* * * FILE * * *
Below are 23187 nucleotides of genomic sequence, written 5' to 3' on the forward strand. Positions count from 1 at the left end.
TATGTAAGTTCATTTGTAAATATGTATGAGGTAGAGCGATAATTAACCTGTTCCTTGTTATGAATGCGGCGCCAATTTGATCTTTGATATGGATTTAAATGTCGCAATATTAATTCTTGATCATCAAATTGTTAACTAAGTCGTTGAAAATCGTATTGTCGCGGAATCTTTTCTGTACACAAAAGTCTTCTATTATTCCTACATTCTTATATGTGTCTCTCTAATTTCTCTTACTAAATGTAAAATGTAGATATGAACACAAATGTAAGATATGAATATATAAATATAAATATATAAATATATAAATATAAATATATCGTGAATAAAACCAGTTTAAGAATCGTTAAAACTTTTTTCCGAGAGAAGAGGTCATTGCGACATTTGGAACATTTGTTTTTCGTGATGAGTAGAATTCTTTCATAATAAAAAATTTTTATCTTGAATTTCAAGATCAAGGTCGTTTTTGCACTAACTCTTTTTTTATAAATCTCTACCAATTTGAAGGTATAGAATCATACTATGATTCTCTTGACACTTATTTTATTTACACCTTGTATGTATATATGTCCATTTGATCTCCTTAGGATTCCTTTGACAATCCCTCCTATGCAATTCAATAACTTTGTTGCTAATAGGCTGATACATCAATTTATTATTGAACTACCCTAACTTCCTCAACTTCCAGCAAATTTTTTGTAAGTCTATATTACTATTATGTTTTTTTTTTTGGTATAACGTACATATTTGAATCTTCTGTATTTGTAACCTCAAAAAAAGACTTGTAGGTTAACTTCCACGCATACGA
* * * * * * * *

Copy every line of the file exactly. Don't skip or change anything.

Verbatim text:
Below are 23187 nucleotides of genomic sequence, written 5' to 3' on the forward strand. Positions count from 1 at the left end.
TATGTAAGTTCATTTGTAAATATGTATGAGGTAGAGCGATAATTAACCTGTTCCTTGTTATGAATGCGGCGCCAATTTGATCTTTGATATGGATTTAAATGTCGCAATATTAATTCTTGATCATCAAATTGTTAACTAAGTCGTTGAAAATCGTATTGTCGCGGAATCTTTTCTGTACACAAAAGTCTTCTATTATTCCTACATTCTTATATGTGTCTCTCTAATTTCTCTTACTAAATGTAAAATGTAGATATGAACACAAATGTAAGATATGAATATATAAATATAAATATATAAATATATAAATATAAATATATCGTGAATAAAACCAGTTTAAGAATCGTTAAAACTTTTTTCCGAGAGAAGAGGTCATTGCGACATTTGGAACATTTGTTTTTCGTGATGAGTAGAATTCTTTCATAATAAAAAATTTTTATCTTGAATTTCAAGATCAAGGTCGTTTTTGCACTAACTCTTTTTTTATAAATCTCTACCAATTTGAAGGTATAGAATCATACTATGATTCTCTTGACACTTATTTTATTTACACCTTGTATGTATATATGTCCATTTGATCTCCTTAGGATTCCTTTGACAATCCCTCCTATGCAATTCAATAACTTTGTTGCTAATAGGCTGATACATCAATTTATTATTGAACTACCCTAACTTCCTCAACTTCCAGCAAATTTTTTGTAAGTCTATATTACTATTATGTTTTTTTTTTTGGTATAACGTACATATTTGAATCTTCTGTATTTGTAACCTCAAAAAAAGACTTGTAGGTTAACTTCCACGCATACGA